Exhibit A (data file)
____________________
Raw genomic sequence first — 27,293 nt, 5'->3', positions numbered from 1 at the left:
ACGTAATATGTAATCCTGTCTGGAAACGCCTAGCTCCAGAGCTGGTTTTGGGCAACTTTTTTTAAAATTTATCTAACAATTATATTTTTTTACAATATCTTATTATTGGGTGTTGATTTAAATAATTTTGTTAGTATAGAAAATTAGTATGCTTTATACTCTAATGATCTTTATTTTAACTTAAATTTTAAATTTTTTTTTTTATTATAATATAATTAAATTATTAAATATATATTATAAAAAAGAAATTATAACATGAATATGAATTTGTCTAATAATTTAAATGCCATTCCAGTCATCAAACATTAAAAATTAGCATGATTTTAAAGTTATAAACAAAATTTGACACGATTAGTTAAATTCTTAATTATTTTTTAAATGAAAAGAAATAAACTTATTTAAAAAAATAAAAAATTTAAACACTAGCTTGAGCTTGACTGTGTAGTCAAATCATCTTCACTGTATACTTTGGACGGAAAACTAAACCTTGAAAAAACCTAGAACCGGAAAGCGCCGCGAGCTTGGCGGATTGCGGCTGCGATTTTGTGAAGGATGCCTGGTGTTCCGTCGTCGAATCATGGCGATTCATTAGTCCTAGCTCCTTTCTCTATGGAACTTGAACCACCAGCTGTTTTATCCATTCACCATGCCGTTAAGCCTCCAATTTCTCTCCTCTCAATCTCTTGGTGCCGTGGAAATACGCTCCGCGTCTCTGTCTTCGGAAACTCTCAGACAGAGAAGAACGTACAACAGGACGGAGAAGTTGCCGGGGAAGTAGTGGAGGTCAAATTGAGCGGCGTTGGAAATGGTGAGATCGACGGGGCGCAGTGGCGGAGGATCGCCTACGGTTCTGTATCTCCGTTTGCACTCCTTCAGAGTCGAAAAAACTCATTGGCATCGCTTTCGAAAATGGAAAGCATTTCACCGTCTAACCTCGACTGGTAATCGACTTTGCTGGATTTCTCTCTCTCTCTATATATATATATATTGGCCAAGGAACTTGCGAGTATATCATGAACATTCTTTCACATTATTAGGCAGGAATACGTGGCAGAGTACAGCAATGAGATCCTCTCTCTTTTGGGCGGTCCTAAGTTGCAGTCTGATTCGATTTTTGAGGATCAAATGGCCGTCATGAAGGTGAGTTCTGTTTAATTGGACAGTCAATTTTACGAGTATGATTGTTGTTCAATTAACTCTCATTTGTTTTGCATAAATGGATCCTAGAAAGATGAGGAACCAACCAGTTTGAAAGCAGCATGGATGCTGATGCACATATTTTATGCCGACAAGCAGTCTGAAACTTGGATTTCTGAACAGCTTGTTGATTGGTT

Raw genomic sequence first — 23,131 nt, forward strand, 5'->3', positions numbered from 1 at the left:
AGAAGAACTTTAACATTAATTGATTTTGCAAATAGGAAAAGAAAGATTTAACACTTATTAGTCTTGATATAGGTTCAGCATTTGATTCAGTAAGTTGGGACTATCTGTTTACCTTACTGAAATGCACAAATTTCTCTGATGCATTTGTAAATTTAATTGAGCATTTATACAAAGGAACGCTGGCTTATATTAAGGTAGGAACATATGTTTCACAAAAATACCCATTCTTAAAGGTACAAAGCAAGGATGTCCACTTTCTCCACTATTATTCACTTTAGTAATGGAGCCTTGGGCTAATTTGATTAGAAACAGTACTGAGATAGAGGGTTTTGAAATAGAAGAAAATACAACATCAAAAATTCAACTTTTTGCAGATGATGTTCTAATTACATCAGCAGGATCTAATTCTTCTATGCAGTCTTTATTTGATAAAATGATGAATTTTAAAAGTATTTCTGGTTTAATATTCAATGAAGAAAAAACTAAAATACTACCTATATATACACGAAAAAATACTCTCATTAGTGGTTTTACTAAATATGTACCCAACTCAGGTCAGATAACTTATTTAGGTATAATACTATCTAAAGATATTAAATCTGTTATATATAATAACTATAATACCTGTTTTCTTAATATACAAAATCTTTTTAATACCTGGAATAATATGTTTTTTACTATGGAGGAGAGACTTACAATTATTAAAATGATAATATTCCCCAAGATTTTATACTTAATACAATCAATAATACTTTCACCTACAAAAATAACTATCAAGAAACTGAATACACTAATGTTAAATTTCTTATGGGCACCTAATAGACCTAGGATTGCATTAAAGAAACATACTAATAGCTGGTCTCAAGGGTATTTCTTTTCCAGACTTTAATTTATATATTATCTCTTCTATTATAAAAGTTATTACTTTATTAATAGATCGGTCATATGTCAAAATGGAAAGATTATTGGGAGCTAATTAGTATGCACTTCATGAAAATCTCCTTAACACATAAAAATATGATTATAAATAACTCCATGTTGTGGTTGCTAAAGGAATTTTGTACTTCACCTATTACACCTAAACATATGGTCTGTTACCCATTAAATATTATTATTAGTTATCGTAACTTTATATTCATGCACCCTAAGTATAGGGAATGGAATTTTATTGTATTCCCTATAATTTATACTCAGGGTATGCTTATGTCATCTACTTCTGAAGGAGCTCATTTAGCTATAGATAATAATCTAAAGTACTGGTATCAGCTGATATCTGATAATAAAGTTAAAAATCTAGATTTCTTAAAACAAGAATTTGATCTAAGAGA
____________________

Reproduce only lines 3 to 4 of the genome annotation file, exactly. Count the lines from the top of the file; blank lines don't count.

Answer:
Raw genomic sequence first — 23,131 nt, forward strand, 5'->3', positions numbered from 1 at the left:
AGAAGAACTTTAACATTAATTGATTTTGCAAATAGGAAAAGAAAGATTTAACACTTATTAGTCTTGATATAGGTTCAGCATTTGATTCAGTAAGTTGGGACTATCTGTTTACCTTACTGAAATGCACAAATTTCTCTGATGCATTTGTAAATTTAATTGAGCATTTATACAAAGGAACGCTGGCTTATATTAAGGTAGGAACATATGTTTCACAAAAATACCCATTCTTAAAGGTACAAAGCAAGGATGTCCACTTTCTCCACTATTATTCACTTTAGTAATGGAGCCTTGGGCTAATTTGATTAGAAACAGTACTGAGATAGAGGGTTTTGAAATAGAAGAAAATACAACATCAAAAATTCAACTTTTTGCAGATGATGTTCTAATTACATCAGCAGGATCTAATTCTTCTATGCAGTCTTTATTTGATAAAATGATGAATTTTAAAAGTATTTCTGGTTTAATATTCAATGAAGAAAAAACTAAAATACTACCTATATATACACGAAAAAATACTCTCATTAGTGGTTTTACTAAATATGTACCCAACTCAGGTCAGATAACTTATTTAGGTATAATACTATCTAAAGATATTAAATCTGTTATATATAATAACTATAATACCTGTTTTCTTAATATACAAAATCTTTTTAATACCTGGAATAATATGTTTTTTACTATGGAGGAGAGACTTACAATTATTAAAATGATAATATTCCCCAAGATTTTATACTTAATACAATCAATAATACTTTCACCTACAAAAATAACTATCAAGAAACTGAATACACTAATGTTAAATTTCTTATGGGCACCTAATAGACCTAGGATTGCATTAAAGAAACATACTAATAGCTGGTCTCAAGGGTATTTCTTTTCCAGACTTTAATTTATATATTATCTCTTCTATTATAAAAGTTATTACTTTATTAATAGATCGGTCATATGTCAAAATGGAAAGATTATTGGGAGCTAATTAGTATGCACTTCATGAAAATCTCCTTAACACATAAAAATATGATTATAAATAACTCCATGTTGTGGTTGCTAAAGGAATTTTGTACTTCACCTATTACACCTAAACATATGGTCTGTTACCCATTAAATATTATTATTAGTTATCGTAACTTTATATTCATGCACCCTAAGTATAGGGAATGGAATTTTATTGTATTCCCTATAATTTATACTCAGGGTATGCTTATGTCATCTACTTCTGAAGGAGCTCATTTAGCTATAGATAATAATCTAAAGTACTGGTATCAGCTGATATCTGATAATAAAGTTAAAAATCTAGATTTCTTAAAACAAGAATTTGATCTAAGAGA